It will be two years this June since the daring capture of the Israeli corporal Gilad Shalit by the military wing of Hamas, the Izz ad-Din al-Qassam Brigades, in the course of an attack on an IDF position near Gaza. Following this embarrassing incident, the Israelis tried everything they could, including the mass murder of civilians in Gaza, to force Hamas to release Shalit, but to no avail. Numerous diplomatic efforts were also made by various parties to secure Shalit’s release, but they all failed due to the Israeli refusal to release the many hundreds of Palestinian hostages it holds under a variety of pretexts.
The Palestinians have presented the capture of Shalit as a “desperate tactic to obtain the release of kidnapped Palestinian political prisoners“. If that was the goal, then this tactic as clearly failed, at least so far. Could it eventually succeed? Possibly. Does that mean that Hamas should stand firm and refuse to release Shalit? I don’t think so. In fact, I think that the continuous detention of Shalit is fundamentally wrong.
What is at stake here goes far beyond the individual drama of Shalit and the many hundreds of Palestinians kidnapped by Israel which, while certainly important, do not somehow void all the political and moral issues underlying Hamas’ actions.
If there is something like an “Israeli contribution to international law” it is definitely the constant, systematic and self-righteous disregard for any and all forms of international law by all the Israeli governments since the founding of the Israeli state to today. From the massive use of torture at home and abroad (remember the infamous Khiam prison in South Lebanon?), to the bombing of civilians in Palestine and Lebanon, from the regular violations of international borders, to the murder of UN officials, from the deliberate creation of pollution during the 2006 war to the killing of opponents without trial (aka “targeted assassination”) – the Israelis have put themselves far above and beyond any pretense of legality a long time ago. In fact, it is painfully clear that there is *nothing* the Israelis would refrain from doing because it is illegal; that’s simply not how they think. It would be extremely naive to expect a criminal and outlaw Apartheid state to behave according to any internationally accepted norms of civilized behavior. So much is clear.
But what about Hamas?
For all the propagandistic labelling of Hamas as a ‘terrorist group’ Hamas is, in reality, a national liberation movement with a rather checkered track with regards to international law. While there is no doubt whatsoever that the use of violence against an occupying force is legal, Hamas did conduct and support operations which were clearly aimed at Israeli civilians. While it is true that in a militarized society like the Israeli one the concept of ‘civilian’ is somewhat ambiguous, and while it is true that any use of violent force has the potential of harming non-combatants, the laws of war have a requirement of proportionality which states that a) non-combatants cannot be deliberately targeted and b) that the likely harm to civilians resulting from a military operation must be justified by the importance of the target. Yes, that is vague and open to interpretation, but no matter how hard I try I cannot see that bombing of buses filled with civilians can be justified under such principles. Let’s face it: Hamas did commit terrorist acts in the past.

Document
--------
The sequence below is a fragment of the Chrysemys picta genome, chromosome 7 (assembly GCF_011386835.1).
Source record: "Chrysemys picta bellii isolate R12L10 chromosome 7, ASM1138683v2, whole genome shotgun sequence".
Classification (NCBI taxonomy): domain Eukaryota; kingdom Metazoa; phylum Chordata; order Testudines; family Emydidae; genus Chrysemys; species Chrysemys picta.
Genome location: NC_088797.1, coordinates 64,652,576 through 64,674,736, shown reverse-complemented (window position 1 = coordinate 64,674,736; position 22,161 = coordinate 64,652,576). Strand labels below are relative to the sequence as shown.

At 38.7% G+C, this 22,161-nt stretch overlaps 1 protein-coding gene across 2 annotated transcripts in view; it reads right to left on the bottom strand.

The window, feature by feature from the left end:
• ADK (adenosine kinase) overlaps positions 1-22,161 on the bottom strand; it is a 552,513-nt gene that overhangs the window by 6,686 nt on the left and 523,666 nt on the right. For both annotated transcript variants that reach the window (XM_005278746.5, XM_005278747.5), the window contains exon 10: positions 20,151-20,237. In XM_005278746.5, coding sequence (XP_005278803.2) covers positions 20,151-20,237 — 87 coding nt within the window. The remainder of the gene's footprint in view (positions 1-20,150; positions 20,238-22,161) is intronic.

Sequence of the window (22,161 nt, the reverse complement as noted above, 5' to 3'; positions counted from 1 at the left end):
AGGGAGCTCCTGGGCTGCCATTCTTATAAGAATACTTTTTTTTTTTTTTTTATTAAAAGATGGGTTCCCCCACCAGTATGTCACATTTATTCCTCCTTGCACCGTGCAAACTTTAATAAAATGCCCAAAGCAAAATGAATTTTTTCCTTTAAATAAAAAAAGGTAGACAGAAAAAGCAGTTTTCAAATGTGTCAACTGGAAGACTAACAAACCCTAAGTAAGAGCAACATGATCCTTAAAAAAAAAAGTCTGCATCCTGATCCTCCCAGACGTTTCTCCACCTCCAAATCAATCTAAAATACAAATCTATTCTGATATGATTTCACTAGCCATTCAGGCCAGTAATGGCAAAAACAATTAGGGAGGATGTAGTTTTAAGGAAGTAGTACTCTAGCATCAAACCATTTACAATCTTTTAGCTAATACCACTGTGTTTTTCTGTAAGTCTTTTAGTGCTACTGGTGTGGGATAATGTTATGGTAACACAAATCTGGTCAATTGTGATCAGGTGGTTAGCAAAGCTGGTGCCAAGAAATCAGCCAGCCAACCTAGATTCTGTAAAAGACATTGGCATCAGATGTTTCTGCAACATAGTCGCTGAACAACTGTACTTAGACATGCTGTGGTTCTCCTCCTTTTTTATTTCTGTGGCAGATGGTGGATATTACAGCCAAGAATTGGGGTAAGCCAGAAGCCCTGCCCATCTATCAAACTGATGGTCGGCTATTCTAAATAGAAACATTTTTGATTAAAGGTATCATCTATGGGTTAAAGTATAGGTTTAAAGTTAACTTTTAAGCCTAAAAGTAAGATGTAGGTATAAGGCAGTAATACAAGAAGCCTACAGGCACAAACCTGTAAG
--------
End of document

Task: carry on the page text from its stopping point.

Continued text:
That being said, Hamas’ violations of the laws of war pale in comparison with the numerous atrocities of the Israelis, so I am not putting too much blame on Hamas for its ‘less than pristine’ track record in this matter. The case of Gilad Shalit is, I submit, fundamentally different.
Unlike Ehud Goldwasser and Eldad Regev, Shalit cannot be considered a POW, at least not under international law since the conflict between Israel and Hamas is does not fall under the category of “international war”. Still, the Common Article 3 of the Geneva Convention does apply to any conflit situation, as does international humanitarian and human rights law. But that is really a rather legalistic way of looking at things. Common sense tell us something even more obvious: Shalit is detained as a hostage to obtain a release of other hostages. While an exchange of prisoners between Hezbollah (acting as the de-facto army of Lebanon) and Israel could be viewed as an exchange of POWs and while a detention of IDF POWs by Hezbollah until such an exchange takes places could be considered as legal or, at least, semi-legal, no such arguments can be made in the case of Shalit.